Finale: Scottie, Beam Me Off This Train!

Part 4.

Well, at least I got that out of my system.

Now, in case you were wondering…  (And you probably weren’t, but I’m going to tell you anyway ‘cuz it’s my blog gosh darnit. )  Here are the Cowboy’s longtime favorites.


Published in: on February 28, 2009 at 23:49  Comments Off on Finale: Scottie, Beam Me Off This Train!  

Scotch on a Train

Part 3.

If we can’t figure out prices at which to buy “bad” assets from the financial institutions so that we can create a “bad bank” (joke is so tempting…must resist), and if the unpredictable dilution and intermittent government action is not helping people settle on a value or establish solvency, then what can be done to sort out the banks so they can get back to lending?


Published in: on February 28, 2009 at 22:51  Comments Off on Scotch on a Train  

Step into the Bar Car – It’s Friday Afternoon

How gauche. Heathens!

Part 2.

Still with me?  Okay.  The next issue revolves around clarity versus opacity.  The fundamental problem with the financial system is that no one trusts what the banks say their assets and liabilities are worth, especially their assets.  There are three ways they have of determining value:

  1. They can use the cost they paid (or received) for something;
  2. They can use a model, like a spreadsheet, that uses forecasts and various other assumptions to determine a value; or
  3. They can use a market price.


Published in: on February 27, 2009 at 23:01  Comments Off on Step into the Bar Car – It’s Friday Afternoon  

Dilution? Yes. Ice? No.

Part 1.

As any connoisseur of Scotch whiskey knows, dilution of the spirit in question with a small amount of carefully chosen water does much to enhance the experience by opening up the whiskey and fully exposing the flavors and aromas to the taster.  Ice, by contrast, brings opacity rather than clarity.  It lowers the temperature, dilutes unpredictably, and effectively closes the whiskey to the taster.  More here.

Nationalization of the U.S. banking industry is the topic du jour in financial circles. The recent announcement of an increased equity stake in Citigroup by the U.S government is another step in that direction.  Amusingly, it came in the same week that Tim Geithner stated that nationalization was not being considered.  Although to be fair, Geithner said quite a bit in that interview.  So what to make of all this talk?  And what the heck does Scotch have to do with the financial system?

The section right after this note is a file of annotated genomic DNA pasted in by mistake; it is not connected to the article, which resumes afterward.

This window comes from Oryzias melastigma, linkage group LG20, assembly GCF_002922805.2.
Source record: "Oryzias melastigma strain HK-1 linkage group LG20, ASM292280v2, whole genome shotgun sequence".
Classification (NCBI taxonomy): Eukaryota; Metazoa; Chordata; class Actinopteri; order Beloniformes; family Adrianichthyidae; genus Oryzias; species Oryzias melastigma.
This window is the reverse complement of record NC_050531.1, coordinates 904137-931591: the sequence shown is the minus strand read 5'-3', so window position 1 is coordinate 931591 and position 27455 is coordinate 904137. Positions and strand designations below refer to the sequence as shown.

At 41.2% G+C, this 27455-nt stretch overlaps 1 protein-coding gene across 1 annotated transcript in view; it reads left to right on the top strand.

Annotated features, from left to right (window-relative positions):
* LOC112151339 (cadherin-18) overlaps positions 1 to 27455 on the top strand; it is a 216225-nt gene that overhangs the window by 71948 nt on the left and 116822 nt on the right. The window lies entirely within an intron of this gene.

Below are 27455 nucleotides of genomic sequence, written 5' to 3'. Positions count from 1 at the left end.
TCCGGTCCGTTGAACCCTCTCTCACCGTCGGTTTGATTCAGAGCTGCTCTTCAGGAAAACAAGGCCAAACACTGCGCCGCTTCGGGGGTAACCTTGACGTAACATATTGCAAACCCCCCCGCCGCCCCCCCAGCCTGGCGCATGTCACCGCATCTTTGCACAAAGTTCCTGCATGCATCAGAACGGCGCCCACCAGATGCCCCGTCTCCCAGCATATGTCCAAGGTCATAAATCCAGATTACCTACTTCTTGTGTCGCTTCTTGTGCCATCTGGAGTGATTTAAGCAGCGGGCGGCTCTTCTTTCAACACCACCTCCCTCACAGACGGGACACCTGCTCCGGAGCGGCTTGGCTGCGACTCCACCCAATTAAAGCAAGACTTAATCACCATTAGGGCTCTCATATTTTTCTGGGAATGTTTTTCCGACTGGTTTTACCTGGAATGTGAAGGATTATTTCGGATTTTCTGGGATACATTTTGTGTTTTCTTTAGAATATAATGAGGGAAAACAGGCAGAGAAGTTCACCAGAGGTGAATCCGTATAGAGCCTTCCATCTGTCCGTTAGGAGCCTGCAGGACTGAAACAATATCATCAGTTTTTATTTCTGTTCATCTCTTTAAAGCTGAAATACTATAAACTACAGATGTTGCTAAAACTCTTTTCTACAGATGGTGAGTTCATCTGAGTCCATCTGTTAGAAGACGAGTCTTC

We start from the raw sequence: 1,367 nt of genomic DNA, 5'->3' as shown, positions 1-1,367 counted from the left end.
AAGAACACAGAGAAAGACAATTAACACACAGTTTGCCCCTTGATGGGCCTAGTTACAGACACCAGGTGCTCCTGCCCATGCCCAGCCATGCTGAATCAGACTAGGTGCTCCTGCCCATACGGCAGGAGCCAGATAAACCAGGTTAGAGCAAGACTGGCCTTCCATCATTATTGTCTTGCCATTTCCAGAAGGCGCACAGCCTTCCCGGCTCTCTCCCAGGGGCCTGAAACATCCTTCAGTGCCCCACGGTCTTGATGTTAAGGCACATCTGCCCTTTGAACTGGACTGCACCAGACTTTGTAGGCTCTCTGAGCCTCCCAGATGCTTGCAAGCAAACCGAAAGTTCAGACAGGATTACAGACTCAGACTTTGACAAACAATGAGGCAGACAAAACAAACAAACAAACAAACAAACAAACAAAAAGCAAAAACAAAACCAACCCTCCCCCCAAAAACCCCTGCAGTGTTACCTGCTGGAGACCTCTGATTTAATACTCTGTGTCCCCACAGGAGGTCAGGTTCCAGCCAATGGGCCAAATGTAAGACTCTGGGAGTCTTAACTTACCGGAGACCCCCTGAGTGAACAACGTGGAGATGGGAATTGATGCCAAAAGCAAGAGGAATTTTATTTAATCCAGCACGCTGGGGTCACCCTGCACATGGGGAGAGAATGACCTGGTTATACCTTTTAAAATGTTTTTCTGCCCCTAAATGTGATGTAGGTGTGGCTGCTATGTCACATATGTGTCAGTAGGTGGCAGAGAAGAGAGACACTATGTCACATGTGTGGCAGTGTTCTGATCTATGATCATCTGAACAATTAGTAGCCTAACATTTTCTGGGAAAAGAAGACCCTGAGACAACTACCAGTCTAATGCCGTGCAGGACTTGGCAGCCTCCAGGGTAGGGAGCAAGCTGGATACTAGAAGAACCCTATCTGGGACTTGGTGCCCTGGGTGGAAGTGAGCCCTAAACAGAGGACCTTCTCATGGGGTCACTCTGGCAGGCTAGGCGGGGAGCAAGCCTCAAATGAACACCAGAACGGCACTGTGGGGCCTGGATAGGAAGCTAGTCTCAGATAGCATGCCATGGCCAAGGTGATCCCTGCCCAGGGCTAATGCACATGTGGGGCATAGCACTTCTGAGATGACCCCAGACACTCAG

Published in: on February 27, 2009 at 22:54  Comments Off on Dilution? Yes. Ice? No.  

Kenneth the Page

So everyone from the Cowboy to Fox News panned Jindal, also known as the “smartest guy in the Republican room”.  Everyone’s also a-twitter over the Jindal/Kenneth comparisons.  Well, here’s Sullivan on Kenneth Jindal.  Between his post and Wikipedia you can figure it out, even if you don’t watch 30 Rock.


Published in: on February 25, 2009 at 21:17  Comments Off on Kenneth the Page  


Irrespective of whom one supported in the U.S.election, it was inspiring to see the first African-American President address a joint session of Congress, the justices of the Supreme Court, and the entire populace of the United States.

Watch here.

Published in: on February 25, 2009 at 03:59  Comments Off on Inspiring  

Lovely and Poignant

A French short story in film – by Japanese filmmakers.  It won the Oscar this year.  12 minutes.  Being rather loquacious himself, the Cowboy loves the artful simplicity-that-isn’t of the short form, be it in literature, film, music, or correspondence.  Distill your ideas, your thoughts, and then make them sing.

Vodpod videos no longer available.

Confession: the Cowboy shed a couple of tears.  Don’t tell anyone.

[Update:  this film keeps gettting pulled, so the video may not work.  You can try Googling “Petites Cubes” as an alternative.]

Published in: on February 25, 2009 at 01:45  Comments Off on Lovely and Poignant  

First and Lex

It looks like Lexington is joining the blogosphere.  It and the other columnists from The Economist print edition are writing blogs starting today.  The Cowboy already enjoys Free Exchange and Democracy in America.  A heartfelt welcome is definitely in order.

In case you didn’t know, The Economist does not have bylines for its articles, editorials (called Leaders) or blogs.  Anonymity has been a hallmark since its founding in 1843.  Its amusing U.S. presidential debate liveblogs were written by several individuals at a time, each denoted by the color of the text used in their contributions (Red, Green, Blue, etc.).

The Cowboy has been a devoted weekly reader of the newspaper since the summer of 1987, when he first picked up a copy at a newsstand in the Alps while working as a janitor for a Swiss boarding school.

Published in: on February 24, 2009 at 20:25  Comments Off on First and Lex  

Don’t Check the Label

Is the Cowboy a Conservative or a Liberal?


Published in: on February 24, 2009 at 19:41  Comments (2)  

Off a Cliff. Sober.

Nate scares the Cowboy.


Figures are inflation adjusted.  So much for that excuse.

Published in: on February 23, 2009 at 22:51  Comments Off on Off a Cliff. Sober.